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I'm a hobbyist composer and I just started reading Piston's Harmony handbook to recover the basics I never learned. One of the limits I'm trying to overcome is my inability to conceive melodies that can be arranged in a "theme and variations" piece: many melodies I compose are very regular and 'closed' and it's hard for me to imagine them reproposed in different ways (like they would be e.g. in a fugue). I want to stress that I tend to absorb much from the music I listen and I passed many years listening mostly pop / rock / metal.

In the chapter about Function and structure of melody I discovered the difference between a tune ("tunes have a 'closed' internal structure: after their last phrase they don't imply any prosecution") and a symphonic melody ("... is to be used in a more ample work [...] usually doesn't contain strong cadences on the tonic; the absence of a conclusive end allows the symphonic melody to go on, when necessary").

I think my melodies fit the description of the tune, and I seem to recognize in the symphonic melody the features that I desire to exploit. Is my intuition right? Is there a way to turn a tune in a symphonic melody? Am I missing something obvious in my inexperience?

[PS] Sorry for any mismatch between my "quotes" and the original Piston text: I translated on the fly from my mother tongue, the terms may not be exact but I think the core ideas are clear.

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    Try listening to some "classical" sets of variations. The theme of Brahms's "St Antony Chorale" variations is about as rhythmically closed as it gets, but the variations aren't. Or figure out how all the variations in Rachmaninov's "Rhapsody on a theme by Paganini" relate to the original theme - the well known 18th variation is a good example! Then apply the same ideas to rock, if you want to. – user19146 Oct 14 '17 at 19:36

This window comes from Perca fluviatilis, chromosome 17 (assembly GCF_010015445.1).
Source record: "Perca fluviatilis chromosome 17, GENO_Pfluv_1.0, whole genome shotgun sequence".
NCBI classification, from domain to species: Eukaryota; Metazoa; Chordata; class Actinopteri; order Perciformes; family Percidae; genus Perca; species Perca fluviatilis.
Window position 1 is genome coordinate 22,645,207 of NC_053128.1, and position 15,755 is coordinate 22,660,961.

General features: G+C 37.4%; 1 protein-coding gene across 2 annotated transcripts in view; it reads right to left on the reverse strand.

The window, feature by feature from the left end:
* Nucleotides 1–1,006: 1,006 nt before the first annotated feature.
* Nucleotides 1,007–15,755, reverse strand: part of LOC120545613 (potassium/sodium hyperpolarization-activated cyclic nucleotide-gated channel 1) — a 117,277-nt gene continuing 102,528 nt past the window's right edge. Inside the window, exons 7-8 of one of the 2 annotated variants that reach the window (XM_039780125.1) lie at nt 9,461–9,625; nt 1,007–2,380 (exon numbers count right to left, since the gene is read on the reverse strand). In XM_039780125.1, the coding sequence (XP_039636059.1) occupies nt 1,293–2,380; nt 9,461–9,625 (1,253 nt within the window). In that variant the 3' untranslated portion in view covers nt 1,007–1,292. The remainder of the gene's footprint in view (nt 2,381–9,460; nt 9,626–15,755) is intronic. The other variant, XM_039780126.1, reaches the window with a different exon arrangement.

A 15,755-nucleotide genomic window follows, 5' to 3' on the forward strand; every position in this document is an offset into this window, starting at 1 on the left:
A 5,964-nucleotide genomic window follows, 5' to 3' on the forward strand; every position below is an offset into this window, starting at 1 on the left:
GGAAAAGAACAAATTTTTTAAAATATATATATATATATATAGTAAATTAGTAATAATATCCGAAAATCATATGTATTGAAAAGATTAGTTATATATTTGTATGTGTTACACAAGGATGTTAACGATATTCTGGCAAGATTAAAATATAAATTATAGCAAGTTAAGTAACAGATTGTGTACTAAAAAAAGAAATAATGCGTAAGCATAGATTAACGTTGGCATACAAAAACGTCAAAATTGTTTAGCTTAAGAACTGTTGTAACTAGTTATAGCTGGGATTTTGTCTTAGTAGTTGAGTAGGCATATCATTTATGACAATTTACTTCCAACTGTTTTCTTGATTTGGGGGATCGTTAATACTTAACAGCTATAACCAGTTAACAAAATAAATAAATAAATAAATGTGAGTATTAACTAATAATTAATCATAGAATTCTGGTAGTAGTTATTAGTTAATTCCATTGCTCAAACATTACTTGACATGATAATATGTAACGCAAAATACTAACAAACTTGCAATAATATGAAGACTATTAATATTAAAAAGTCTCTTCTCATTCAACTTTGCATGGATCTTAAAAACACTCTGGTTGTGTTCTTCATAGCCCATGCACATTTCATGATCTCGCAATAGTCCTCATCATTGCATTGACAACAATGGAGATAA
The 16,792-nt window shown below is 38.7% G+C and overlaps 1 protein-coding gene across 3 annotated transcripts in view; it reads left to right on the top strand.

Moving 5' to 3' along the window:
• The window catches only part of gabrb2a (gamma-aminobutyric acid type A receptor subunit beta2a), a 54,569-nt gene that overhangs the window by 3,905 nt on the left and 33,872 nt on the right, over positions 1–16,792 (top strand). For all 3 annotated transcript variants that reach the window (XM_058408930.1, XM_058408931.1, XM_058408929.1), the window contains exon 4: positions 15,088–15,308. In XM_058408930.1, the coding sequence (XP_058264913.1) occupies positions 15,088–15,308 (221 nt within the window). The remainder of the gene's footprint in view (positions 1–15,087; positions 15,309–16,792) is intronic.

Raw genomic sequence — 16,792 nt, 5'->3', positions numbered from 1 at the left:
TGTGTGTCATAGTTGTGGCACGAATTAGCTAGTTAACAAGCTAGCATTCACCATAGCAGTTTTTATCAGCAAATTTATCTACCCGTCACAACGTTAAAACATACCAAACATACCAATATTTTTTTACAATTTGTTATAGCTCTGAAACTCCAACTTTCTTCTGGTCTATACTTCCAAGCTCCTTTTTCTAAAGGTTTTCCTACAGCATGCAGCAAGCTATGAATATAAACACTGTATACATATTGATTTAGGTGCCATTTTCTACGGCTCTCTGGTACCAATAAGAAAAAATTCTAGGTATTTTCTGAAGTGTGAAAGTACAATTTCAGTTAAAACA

• You may think this odd, phagio, but the themes of "theme and variations" pieces strongly tend to have "closed" internal structures. This includes original themes (i.e. the composer made them up) as well as arranged themes (e.g. "Ah! Vous dirai-je Maman", Paganini's Caprice No. 24 in A Minor). – Dekkadeci Oct 15 '17 at 16:25
  • @Dekkadeci I see what you mean, these examples make it perfectly clear. I'm afraid I misused the phrasing "theme and variation", as I intended a more "romantic" approach (like Beethoven's 6th or 9th symphonies) or a "fugue" as repetition of the same theme with different variations within the piece itself. However your comment is precious and I'll study these pieces thoroughly ;) – phagio Oct 20 '17 at 13:23
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If you consider a melody such as Handel's 'Harmonious Blacksmith' you will see that it is comprised of several motives. In symphonic composition there are usually several motives, but not all of the motives are necessarily developed. The point of Air and Variations form is that the variations are typically based on the entire air: the listener has the pleasure of hearing the variations over the 'template' of the original air. If you want 'symphonic', compose a melody comprised of several motives and run with one or two of them, but if you want Air and Variations, run with the entire melody. If you want fugue, you will need to be careful and make sure that no notes will clash when the melody is duplicated and displaced by one, two, three or more bars, and here's the kicker: you will have to do that for every variation that is fugue-based. It would be simpler to start by adding a dash of canon to one or more variations. Rather than worrying about 'open' and 'closed' melodies, just strive for a strong one and get stuck into the variations. Make a list of all the ways you can think of to vary a melody, then work your way methodically through them. Also note that typically the variations start simple and get successively more complicated.

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A good approach (in addition to those already suggested) would be to read about "musical form" (a big topic.) An old but free book is: https://archive.org/details/musicalform00leic

Even older: https://archive.org/details/manualofmusicalf00jada https://archive.org/details/cu31924022264349

A rather good one; the examples are old-fashioned but can easily be updated. https://archive.org/details/exercisesinmelo00goetgoog

These (especially the last) will give you a bit of insight in how to analyze the scores you should be reading and listening to.

  • I accepted another answer because it didn't rely on other answers and was fairly on-point, but I thank you anyway for the precious references you linked and the suggestion about the topic itself, that i and other users will find useful. – phagio May 8 '18 at 16:50

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